Electric vehicle sign

There will be strong future demand for a new generation of zero-emission vehicles as tolerance for cities choked by traffic pollution is fast disappearing, according to new claims by industry experts.

By 2030, 70% of new car and van sales are expected to be zero-emission-capable vehicles, with the current rise in demand predicted to be the start of exponential growth in sales of ultra-low-emission transport.

According to the European Automobile Manufacturers Association, across the European Union sales of plug-in vehicles rose 40% in the first quarter of 2019, compared to the same period last year. Sales of mild hybrid vehicles were up one-third. Total alternative fuel vehicle sales reached 341,000 in Q1, a year-on-year rise of 26%, while diesel sales fell 18% to 1.3 million and petrol vehicle sales grew 3% to 2.4 million.

Future clean vehicle growth is likely to be powered by auto finance, with latest figures from the UK’s Finance and Leasing Association indicating nine out of 10 private car sales are funded by its members.

Natasha Patel, co-lead of the Mobility 2030 programme at KPMG, who was part of a panel of experts speaking at the recent Auto Futures Live event in London, suggested a tipping point would be reached as early as 2021, when battery-powered vehicles become cheaper to produce than models which use an internal combustion engine.

At this point, she suggested, the financial argument for switching to an electric vehicle would be too strong to ignore.

Erik Fairbairn, founder and chief executive of electric vehicle charging solutions provider Pod Point, said there were three phases in the transition away from fossil fuels towards plug-in vehicles.

Firstly, education provides potential purchasers with an understanding of the features and benefits of the future technology and how it can benefit them.

Secondly comes conversation, where the changing transport trends obtain a higher profile, so they are discussed more openly and the potential for change becomes normalised.

Finally, there is implementation, where a confident and educated consumer decides to switch after being reassured about their decision.

Fairbairn said: “The adoption rate is not linear. Incremental change is the way the automotive market has been for years, but this is disruptive change, such as Netflix versus Blockbuster.”

However, even when zero-emission-capable vehicles account for the entire new car and van market, the biggest change will still be to come, as it will take more than a decade for the new technology to filter down through the used car market to replace the vast majority of internal combustion-engined vehicles on the road.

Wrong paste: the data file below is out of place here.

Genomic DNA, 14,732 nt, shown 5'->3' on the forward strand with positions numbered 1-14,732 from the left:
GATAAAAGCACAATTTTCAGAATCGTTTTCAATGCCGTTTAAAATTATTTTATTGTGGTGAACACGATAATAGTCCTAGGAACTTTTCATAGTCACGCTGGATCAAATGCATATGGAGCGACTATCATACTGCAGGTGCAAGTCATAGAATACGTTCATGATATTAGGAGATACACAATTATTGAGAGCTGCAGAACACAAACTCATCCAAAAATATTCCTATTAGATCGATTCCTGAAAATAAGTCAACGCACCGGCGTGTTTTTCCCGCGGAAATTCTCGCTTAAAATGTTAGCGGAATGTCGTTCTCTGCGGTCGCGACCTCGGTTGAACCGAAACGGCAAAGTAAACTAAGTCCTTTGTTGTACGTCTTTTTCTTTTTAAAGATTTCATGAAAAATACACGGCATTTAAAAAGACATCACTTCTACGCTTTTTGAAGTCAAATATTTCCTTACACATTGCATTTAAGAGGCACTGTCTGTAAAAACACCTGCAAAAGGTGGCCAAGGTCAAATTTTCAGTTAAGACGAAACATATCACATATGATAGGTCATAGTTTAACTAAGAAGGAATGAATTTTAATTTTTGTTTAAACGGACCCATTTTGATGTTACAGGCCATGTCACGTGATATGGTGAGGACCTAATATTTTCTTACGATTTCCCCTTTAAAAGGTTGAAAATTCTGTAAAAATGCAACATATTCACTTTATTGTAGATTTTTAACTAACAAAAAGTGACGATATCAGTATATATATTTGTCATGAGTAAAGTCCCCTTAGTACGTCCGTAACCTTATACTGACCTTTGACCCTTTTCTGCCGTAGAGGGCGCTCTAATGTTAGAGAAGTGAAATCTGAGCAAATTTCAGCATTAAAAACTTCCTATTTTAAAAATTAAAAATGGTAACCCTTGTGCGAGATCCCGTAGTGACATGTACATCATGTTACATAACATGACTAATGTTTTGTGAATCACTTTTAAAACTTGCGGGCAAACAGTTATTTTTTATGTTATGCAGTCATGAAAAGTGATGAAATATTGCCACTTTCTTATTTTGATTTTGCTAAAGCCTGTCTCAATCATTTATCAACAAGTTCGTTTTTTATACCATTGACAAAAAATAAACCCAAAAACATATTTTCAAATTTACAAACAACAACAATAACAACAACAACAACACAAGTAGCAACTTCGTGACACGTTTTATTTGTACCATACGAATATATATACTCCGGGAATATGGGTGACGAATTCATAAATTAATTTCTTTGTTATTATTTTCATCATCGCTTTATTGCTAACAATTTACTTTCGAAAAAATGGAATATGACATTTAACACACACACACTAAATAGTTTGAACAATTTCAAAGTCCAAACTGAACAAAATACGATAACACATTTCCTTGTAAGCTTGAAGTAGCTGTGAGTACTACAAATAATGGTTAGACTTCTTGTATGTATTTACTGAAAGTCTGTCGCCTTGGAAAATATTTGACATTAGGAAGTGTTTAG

Delegates at the event heard that changing social expectations could be an incentive to switch, as a shift in societal norms would see the internal combustion engine shunned as outdated and dirty, leading to drivers having to justify their decision if they don’t adopt the new technology.

In addition, legislation is driving a change in behavour, through vehicle taxation and local authority schemes such as congestion charging and low emission zones.

But this shift to low-emission vehicles only goes so far, as it does nothing to relieve congestion clogging up city streets, while remote areas may struggle to obtain investment for the required EV infrastructure.

Therefore, companies that offer car sharing and ride hailing, along with mass transit services such as buses and coaches, will see growth in demand and their fleets.

Shared transport service Zeelo uses data and AI to build dynamic public transport networks, allowing customers to book spaces on buses and coaches via smartphone app.

Stephanie Rivet, chief operating officer of Zeelo, said big data was being used to provide tailored routes that adapt to each customer’s location.

It also develops dedicated services for commuters. On average, one Zeelo takes 37 cars off the road and it makes employees more productive, as they would otherwise spend 27 minutes each day sitting in traffic.

At the event, Tom Thompson, project lead, Ford Mobility, showed how digital innovation is changing transport networks.

It has developed new cloud-based software that identifies the optimum places for delivery drivers to park their vans, where they are near multiple drop-off points. Agents then meet the van to complete parcel delivery by foot or cycle.

Thompson said: “Our goal is to keep larger vehicles like delivery vans operating in the high load, less congested environments in which they perform best.

“However, for the last mile of a journey into an urban area, where congestion and lack of parking can be a challenge, it makes sense to offload deliveries to more nimble, efficient and cost effective modes of transport.”

Ford estimates that one van and a team of four couriers on foot or bicycle could be used to deliver the same number of parcels as five individual vans when working as part of a multi‑modal network.

For a London trial, Ford is partnering with Gnewt, a sustainable urban parcel delivery service that only uses electric vehicles.

Its fleet of electric vans delivers more than three million parcels a year to consumers and businesses in London.

Ford is also working with Transport for London on a multi‑million‑pound project to trial 20 plug‑in hybrid Transit vans that run solely on electric power for most city trips. This year, the trial is being extended to the Valencia, Spain and Cologne, Germany.

In the US, Ford has teamed up with Postmates, an on‑demand delivery platform in Miami and Miami Beach, to operate a self-driving delivery service.

While improved technology is helping to deliver the 'on-demand economy', it could also encourage unwanted behaviour that increases pollution or congestion, delegates heard. In one example, a consumer ordered a small bottle of water through a delivery service rather than going to the local shop, which cost them a total of £12.